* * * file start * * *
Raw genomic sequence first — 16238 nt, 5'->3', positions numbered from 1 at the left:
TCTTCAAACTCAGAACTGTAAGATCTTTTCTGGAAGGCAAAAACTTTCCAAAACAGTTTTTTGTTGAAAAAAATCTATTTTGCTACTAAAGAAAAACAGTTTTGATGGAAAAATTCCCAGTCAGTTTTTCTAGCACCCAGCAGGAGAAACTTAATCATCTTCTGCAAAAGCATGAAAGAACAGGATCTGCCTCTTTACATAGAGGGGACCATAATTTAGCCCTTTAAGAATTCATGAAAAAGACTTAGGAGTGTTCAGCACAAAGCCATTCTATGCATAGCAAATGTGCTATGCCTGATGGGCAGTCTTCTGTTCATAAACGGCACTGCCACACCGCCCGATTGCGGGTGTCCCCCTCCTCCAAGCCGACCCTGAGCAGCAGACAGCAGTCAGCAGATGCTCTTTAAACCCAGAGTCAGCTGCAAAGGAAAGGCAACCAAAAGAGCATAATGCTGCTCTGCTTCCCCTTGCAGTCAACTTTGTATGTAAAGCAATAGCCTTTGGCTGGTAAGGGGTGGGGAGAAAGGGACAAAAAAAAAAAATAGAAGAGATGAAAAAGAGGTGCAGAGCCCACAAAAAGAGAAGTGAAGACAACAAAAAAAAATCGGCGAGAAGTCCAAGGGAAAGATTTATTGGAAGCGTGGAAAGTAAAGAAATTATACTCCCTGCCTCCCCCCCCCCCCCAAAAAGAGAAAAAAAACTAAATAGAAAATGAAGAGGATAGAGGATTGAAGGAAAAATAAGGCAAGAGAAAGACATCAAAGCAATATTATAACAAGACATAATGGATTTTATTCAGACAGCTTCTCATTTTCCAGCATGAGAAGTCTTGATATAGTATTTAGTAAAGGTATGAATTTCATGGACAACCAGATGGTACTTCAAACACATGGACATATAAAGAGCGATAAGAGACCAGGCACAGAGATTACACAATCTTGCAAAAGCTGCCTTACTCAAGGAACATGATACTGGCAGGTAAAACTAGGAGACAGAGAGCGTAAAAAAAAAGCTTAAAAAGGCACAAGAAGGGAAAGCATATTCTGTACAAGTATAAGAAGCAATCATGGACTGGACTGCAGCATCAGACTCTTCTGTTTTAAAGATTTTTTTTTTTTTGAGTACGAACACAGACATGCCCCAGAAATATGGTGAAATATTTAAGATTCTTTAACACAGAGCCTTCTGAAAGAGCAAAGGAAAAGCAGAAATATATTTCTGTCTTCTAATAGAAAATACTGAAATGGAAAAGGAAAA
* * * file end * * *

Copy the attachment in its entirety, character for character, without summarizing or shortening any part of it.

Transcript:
Raw genomic sequence first — 16238 nt, 5'->3', positions numbered from 1 at the left:
TCTTCAAACTCAGAACTGTAAGATCTTTTCTGGAAGGCAAAAACTTTCCAAAACAGTTTTTTGTTGAAAAAAATCTATTTTGCTACTAAAGAAAAACAGTTTTGATGGAAAAATTCCCAGTCAGTTTTTCTAGCACCCAGCAGGAGAAACTTAATCATCTTCTGCAAAAGCATGAAAGAACAGGATCTGCCTCTTTACATAGAGGGGACCATAATTTAGCCCTTTAAGAATTCATGAAAAAGACTTAGGAGTGTTCAGCACAAAGCCATTCTATGCATAGCAAATGTGCTATGCCTGATGGGCAGTCTTCTGTTCATAAACGGCACTGCCACACCGCCCGATTGCGGGTGTCCCCCTCCTCCAAGCCGACCCTGAGCAGCAGACAGCAGTCAGCAGATGCTCTTTAAACCCAGAGTCAGCTGCAAAGGAAAGGCAACCAAAAGAGCATAATGCTGCTCTGCTTCCCCTTGCAGTCAACTTTGTATGTAAAGCAATAGCCTTTGGCTGGTAAGGGGTGGGGAGAAAGGGACAAAAAAAAAAAATAGAAGAGATGAAAAAGAGGTGCAGAGCCCACAAAAAGAGAAGTGAAGACAACAAAAAAAAATCGGCGAGAAGTCCAAGGGAAAGATTTATTGGAAGCGTGGAAAGTAAAGAAATTATACTCCCTGCCTCCCCCCCCCCCCCAAAAAGAGAAAAAAAACTAAATAGAAAATGAAGAGGATAGAGGATTGAAGGAAAAATAAGGCAAGAGAAAGACATCAAAGCAATATTATAACAAGACATAATGGATTTTATTCAGACAGCTTCTCATTTTCCAGCATGAGAAGTCTTGATATAGTATTTAGTAAAGGTATGAATTTCATGGACAACCAGATGGTACTTCAAACACATGGACATATAAAGAGCGATAAGAGACCAGGCACAGAGATTACACAATCTTGCAAAAGCTGCCTTACTCAAGGAACATGATACTGGCAGGTAAAACTAGGAGACAGAGAGCGTAAAAAAAAAGCTTAAAAAGGCACAAGAAGGGAAAGCATATTCTGTACAAGTATAAGAAGCAATCATGGACTGGACTGCAGCATCAGACTCTTCTGTTTTAAAGATTTTTTTTTTTTTGAGTACGAACACAGACATGCCCCAGAAATATGGTGAAATATTTAAGATTCTTTAACACAGAGCCTTCTGAAAGAGCAAAGGAAAAGCAGAAATATATTTCTGTCTTCTAATAGAAAATACTGAAATGGAAAAGGAAAA